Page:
Project description:Zircon of crustal origin found in mantle-derived rocks is of great interest because of the information it may provide about crust recycling and mantle dynamics. Consideration of this requires understanding of how mantle temperatures, notably higher than zircon crystallization temperatures, affected the recycled zircon grains, particularly their isotopic clocks. Since Pb2+ diffuses faster than U4+ and Th+4, it is generally believed that recycled zircon grains lose all radiogenic Pb after a few million years, thus limiting the time range over which they can be detected. Nonetheless, this might not be the case for zircon included in mantle minerals with low Pb2+ diffusivity and partitioning such as olivine and orthopyroxene because these may act as zircon sealants. Annealing experiments with natural zircon embedded in cristobalite (an effective zircon sealant) show that zircon grains do not lose Pb to their surroundings, although they may lose some Pb to molten inclusions. Diffusion tends to homogenize the Pb concentration in each grain changing the U-Pb and Th-Pb isotope ratios proportionally to the initial 206Pb, 207Pb and 208Pb concentration gradients (no gradient-no change) but in most cases the original age is still recognizable. It seems, therefore, that recycled crustal zircon grains can be detected, and even accurately dated, no matter how long they have dwelled in the mantle.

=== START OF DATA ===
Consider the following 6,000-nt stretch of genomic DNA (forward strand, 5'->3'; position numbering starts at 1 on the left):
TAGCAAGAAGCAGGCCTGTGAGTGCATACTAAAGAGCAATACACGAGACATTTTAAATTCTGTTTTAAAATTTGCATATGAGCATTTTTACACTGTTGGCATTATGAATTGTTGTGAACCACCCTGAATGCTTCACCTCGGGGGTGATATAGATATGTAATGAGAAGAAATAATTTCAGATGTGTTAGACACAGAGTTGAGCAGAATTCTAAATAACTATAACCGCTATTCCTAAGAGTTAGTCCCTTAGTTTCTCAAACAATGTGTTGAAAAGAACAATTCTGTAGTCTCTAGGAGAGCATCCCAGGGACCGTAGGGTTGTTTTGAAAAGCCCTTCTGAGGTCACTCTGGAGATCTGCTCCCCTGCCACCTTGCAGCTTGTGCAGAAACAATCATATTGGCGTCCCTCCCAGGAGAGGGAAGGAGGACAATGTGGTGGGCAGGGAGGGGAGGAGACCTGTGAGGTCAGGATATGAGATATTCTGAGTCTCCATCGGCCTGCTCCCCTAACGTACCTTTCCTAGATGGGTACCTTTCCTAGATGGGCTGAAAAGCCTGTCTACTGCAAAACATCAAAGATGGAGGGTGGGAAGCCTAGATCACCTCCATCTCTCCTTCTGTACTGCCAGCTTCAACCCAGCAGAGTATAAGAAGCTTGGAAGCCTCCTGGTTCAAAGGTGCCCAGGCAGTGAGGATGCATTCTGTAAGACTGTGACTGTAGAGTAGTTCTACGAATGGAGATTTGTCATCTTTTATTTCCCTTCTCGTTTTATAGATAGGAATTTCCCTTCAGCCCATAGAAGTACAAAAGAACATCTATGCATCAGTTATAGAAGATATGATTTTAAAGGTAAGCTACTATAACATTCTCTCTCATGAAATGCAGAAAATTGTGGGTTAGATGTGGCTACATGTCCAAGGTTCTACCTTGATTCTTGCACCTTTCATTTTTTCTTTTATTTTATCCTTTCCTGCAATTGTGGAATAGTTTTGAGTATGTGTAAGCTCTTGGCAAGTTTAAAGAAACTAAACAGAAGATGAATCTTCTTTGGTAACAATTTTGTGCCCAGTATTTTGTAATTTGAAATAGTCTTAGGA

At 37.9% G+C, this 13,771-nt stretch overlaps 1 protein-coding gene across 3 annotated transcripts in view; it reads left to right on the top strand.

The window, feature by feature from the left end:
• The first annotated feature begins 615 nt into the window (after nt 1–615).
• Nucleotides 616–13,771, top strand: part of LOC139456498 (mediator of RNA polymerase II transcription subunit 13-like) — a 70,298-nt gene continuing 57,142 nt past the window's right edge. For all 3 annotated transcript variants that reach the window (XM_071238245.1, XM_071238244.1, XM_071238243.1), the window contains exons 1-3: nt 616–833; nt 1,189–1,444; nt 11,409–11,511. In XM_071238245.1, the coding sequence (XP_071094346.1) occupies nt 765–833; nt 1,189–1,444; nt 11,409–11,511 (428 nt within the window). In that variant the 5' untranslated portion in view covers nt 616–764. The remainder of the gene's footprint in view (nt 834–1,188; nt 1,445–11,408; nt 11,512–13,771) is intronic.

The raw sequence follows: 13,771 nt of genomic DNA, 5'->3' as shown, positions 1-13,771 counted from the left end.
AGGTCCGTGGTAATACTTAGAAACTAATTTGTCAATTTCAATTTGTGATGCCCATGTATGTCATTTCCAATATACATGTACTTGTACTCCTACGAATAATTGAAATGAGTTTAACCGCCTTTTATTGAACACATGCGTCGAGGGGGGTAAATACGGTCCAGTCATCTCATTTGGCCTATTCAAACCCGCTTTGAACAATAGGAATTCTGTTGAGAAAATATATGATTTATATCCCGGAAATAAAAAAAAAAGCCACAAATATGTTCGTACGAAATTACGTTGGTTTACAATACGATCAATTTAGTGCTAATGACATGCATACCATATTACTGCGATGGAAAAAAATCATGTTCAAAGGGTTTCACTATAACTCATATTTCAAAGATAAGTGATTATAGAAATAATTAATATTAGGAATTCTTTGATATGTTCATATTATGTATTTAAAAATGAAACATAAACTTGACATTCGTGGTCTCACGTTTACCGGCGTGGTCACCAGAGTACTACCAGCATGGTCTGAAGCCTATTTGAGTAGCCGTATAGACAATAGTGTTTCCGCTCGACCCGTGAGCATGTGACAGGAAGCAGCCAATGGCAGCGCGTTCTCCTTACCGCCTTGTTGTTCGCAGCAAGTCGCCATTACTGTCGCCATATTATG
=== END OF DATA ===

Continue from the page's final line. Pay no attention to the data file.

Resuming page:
Project description:Wilkes Land in East Antarctica remains one of the last geological exploration frontiers on Earth. Hidden beneath kilometres of ice, its bedrock preserves a poorly-understood tectonic history that mirrors that of southern Australia and holds critical insights into past supercontinent cycles. Here, we use new and recently published Australian and Antarctic geological and geophysical data to present a novel interpretation of the age and character of crystalline basement and sedimentary cover of interior Wilkes Land. We combine new zircon U-Pb and Hf isotopic data from remote Antarctic outcrops with aeromagnetic data observations from the conjugate Australian-Antarctic margins to identify two new Antarctic Mesoproterozoic basement provinces corresponding to the continuation of the Coompana and Madura provinces of southern Australia into Wilkes Land. Using both detrital zircon U-Pb-Hf and authigenic monazite U-Th-Pb isotopic data from glacial erratic sandstone samples, we identify the presence of Neoproterozoic sedimentary rocks covering Mesoproterozoic basement. Together, these new geological insights into the ice-covered bedrock of Wilkes Land substantially improve correlations of Antarctic and Australian geological elements and provide key constraints on the tectonic architecture of this sector of the East Antarctic Shield and its role in supercontinent reconstructions.